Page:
Today I want to talk to you about monitor calibration. And it’s a subject that Dennis has gone over and I’m sure there’s a lot of other videos out there but if you’re looking into our YouTube channel for great references. I hope this helps you out because it has helped me out tremendously for mixing but not only – not only mixing but also acoustics and everything inside of that.
So there’s a system out there called K20 metering and what that is is when you send a pink noise signal out of an iPhone or your DAW we wanted to read an SPL level that we choose on a meter. I use an iPhone app. I now put a link under the one that we use here at Acoustic Fields but if you send a -20 dbFS outside of Pro Tools through your converters into your speaker you want your speaker to read 83 SPL at its loudest. If you do that and you see that it’s too loud or too soft, what you’re going to do is literally go behind the speaker and attenuate it.
So before we get there – so you’re going to want to send a pink noise through each channel individually. So you’re going to turn off your right speaker and start out with your left speaker. You’re going to put the SPL meter whether it’s from an iPhone app or a radio shack. You’re going to put it in your listening position. Once you’re ready, turn the pink noise on, start off with -20 dbFS and read 83 SPL on your meter and adjust it on the back of the speaker until you do.
Then you’re going to turn the left speaker off, you’re going to turn the right speaker back on and do the exact same thing. You’re going to notice that because of your room’s acoustics and reflections and all kinds of things you’re going to have different calibrations on each speaker. But what you want in the end is when you turn it into a stereo signal then you’re going to have + or – around 86 SPL as an average. You’re going to find that your speaker sounds balanced and then you can start experimenting with placement.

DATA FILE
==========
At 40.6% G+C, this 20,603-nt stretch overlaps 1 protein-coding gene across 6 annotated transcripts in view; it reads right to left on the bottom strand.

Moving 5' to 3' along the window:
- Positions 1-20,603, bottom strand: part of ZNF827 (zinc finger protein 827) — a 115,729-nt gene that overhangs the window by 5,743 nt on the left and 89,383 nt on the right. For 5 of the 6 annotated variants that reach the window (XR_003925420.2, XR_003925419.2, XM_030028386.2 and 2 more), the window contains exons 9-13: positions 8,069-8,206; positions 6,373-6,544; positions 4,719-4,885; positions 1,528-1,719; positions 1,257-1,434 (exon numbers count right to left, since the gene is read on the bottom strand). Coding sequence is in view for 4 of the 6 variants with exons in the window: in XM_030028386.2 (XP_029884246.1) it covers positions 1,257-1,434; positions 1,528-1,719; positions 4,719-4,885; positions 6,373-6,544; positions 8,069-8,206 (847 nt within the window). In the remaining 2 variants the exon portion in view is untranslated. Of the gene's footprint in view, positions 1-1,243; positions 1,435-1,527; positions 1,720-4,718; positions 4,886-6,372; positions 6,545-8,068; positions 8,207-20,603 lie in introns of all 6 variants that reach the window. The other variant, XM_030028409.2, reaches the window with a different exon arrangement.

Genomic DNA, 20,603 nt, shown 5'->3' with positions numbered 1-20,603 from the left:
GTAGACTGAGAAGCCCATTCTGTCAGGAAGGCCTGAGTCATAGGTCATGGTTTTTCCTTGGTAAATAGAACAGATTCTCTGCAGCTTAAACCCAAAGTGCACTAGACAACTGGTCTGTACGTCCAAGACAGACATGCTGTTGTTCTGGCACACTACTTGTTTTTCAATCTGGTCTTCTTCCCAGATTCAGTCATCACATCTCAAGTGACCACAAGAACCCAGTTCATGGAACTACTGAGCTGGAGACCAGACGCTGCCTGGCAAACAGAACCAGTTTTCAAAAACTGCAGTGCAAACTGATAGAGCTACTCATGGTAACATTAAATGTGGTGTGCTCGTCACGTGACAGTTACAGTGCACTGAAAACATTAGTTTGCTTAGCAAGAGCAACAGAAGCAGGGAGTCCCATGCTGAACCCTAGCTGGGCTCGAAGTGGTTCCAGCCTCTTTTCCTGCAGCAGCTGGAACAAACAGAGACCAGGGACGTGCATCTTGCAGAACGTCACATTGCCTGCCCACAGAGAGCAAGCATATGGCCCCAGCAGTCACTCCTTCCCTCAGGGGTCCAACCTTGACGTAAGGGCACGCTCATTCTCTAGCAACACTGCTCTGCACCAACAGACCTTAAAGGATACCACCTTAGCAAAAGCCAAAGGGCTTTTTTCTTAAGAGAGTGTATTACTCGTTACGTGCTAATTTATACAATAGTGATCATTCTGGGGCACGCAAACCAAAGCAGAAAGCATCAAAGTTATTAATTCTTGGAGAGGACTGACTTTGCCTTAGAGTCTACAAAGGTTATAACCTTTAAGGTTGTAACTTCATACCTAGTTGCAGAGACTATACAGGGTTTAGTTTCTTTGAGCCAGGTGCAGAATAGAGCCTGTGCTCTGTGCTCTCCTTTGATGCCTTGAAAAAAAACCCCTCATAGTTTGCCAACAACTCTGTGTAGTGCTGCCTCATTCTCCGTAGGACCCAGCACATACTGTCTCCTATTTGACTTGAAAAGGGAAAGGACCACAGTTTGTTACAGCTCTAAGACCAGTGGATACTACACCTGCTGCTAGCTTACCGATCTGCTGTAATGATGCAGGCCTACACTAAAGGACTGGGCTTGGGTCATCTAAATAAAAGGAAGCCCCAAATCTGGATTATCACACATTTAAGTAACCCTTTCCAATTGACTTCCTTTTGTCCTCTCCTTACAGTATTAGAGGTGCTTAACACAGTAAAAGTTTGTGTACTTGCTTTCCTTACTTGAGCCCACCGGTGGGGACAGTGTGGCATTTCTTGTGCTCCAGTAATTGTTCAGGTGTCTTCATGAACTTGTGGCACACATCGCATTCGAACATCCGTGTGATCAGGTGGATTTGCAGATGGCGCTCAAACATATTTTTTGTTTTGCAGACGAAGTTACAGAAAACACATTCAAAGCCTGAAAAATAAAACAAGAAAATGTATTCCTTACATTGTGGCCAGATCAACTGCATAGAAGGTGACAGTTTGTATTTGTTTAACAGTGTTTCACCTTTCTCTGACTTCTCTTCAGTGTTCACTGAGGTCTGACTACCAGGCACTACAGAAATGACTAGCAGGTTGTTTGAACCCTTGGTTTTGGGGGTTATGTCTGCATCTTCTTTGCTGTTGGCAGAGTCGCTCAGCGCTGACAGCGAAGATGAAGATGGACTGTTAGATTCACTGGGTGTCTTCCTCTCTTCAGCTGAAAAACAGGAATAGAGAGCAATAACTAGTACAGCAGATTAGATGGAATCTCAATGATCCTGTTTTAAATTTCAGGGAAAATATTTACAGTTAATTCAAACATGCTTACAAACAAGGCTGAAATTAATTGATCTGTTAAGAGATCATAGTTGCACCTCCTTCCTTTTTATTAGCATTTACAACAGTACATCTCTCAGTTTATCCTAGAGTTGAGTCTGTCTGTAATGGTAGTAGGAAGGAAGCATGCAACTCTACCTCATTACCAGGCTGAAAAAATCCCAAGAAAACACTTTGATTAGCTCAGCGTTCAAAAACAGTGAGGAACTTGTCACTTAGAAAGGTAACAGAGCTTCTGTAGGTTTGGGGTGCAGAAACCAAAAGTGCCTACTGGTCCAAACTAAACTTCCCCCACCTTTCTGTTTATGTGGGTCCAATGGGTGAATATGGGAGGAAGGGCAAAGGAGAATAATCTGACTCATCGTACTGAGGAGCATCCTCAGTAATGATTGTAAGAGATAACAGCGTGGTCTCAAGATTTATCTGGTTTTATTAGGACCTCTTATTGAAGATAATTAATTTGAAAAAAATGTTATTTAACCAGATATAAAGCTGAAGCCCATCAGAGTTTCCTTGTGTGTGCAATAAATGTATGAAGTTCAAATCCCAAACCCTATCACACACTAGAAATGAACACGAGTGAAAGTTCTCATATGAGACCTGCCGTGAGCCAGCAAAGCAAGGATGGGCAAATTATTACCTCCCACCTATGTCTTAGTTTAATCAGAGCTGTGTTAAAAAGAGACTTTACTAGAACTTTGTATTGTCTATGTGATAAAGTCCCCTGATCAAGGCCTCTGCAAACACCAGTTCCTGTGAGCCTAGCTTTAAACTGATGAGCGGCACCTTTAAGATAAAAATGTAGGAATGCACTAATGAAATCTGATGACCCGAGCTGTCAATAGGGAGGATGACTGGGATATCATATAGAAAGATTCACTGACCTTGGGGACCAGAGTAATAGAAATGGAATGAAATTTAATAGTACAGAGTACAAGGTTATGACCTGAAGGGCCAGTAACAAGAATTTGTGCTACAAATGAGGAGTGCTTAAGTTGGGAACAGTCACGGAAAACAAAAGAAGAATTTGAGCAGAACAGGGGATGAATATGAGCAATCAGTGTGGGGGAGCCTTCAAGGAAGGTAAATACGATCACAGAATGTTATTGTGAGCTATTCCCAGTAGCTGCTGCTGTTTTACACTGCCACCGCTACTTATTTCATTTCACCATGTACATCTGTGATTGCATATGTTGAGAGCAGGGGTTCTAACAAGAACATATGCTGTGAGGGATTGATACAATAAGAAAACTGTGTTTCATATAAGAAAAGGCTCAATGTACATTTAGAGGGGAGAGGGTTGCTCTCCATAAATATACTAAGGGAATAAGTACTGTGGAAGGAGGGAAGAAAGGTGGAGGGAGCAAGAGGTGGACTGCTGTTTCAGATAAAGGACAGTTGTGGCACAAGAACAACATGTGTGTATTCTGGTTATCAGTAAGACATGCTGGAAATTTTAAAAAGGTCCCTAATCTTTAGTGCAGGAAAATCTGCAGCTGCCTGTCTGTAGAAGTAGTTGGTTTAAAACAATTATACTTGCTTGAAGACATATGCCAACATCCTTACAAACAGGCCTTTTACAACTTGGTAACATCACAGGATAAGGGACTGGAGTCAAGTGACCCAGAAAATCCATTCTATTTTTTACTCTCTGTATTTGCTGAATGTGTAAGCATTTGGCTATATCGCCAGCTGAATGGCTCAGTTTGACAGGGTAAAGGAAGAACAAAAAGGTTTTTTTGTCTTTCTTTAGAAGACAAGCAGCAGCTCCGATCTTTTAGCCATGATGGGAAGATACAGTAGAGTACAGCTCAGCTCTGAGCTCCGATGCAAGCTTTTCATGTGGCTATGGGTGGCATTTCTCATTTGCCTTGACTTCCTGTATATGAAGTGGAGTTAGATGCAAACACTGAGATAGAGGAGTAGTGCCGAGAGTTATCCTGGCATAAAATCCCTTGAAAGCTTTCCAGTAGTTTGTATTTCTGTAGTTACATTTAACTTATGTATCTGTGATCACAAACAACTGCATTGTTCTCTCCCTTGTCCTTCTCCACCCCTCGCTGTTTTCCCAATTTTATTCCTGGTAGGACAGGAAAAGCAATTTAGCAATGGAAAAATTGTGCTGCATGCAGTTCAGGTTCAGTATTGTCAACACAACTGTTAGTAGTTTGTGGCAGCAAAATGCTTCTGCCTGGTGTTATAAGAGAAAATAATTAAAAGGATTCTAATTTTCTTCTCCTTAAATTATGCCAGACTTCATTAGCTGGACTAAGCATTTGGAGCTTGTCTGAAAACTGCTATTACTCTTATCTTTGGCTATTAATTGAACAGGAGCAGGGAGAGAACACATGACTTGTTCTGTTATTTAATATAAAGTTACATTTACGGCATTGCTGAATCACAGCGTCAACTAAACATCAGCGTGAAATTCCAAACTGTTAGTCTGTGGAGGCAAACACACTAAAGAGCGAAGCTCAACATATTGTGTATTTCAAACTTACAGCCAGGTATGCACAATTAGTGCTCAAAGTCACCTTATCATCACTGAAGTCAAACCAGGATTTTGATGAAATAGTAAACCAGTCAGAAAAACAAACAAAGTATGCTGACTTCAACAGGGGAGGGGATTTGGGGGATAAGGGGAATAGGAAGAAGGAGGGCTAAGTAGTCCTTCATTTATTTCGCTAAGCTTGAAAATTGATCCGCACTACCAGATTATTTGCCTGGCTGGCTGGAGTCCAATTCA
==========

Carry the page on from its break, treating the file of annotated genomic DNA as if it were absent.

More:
If you’re reading around 87 or 88 experiment with adjusting your speaker width so that it widens out the stereo spectrum and you’re going to see that it may drop a db or two or vice versa, bringing the speakers in to bring up your levels. Why do we do this? It’s to create a reference for you whenever you’re mixing. If you come over to a studio here in LA, if you’re mixing in your room, if you already – if you have that reference SPL level embedded into your head of around 83, well, you’re going to on average listen to music from 80 to 83 decibels. That’s what our ear curve finds to be flattened complimentary.
So you know, as you get more acclimated with mixing in general you probably do this automatically without the calculations and the metering but for those who are starting off with mixing this is a good procedure to start off with in your beginning stages because it sets a standard, it gives you a reference so when you go to other places you have something to go by.
I put 79 right here because that’s actually what I use for my office at home. K20=79 SPL. So when you do – my loudest or average metering in my room is around 80 decibels and I do that because I have a smaller volume room and those who are mixing at home might want to experiment with 79 or 80 as opposed to 83. It gives you a little bit more headroom so to speak.
If you have any more questions on this please give me an email at email@example.com. or comment on the YouTube page.
This is an unedited transcript from our video series from Acoustic Fields. There will be some errors in grammar and sentence structure that occur during this translation process.
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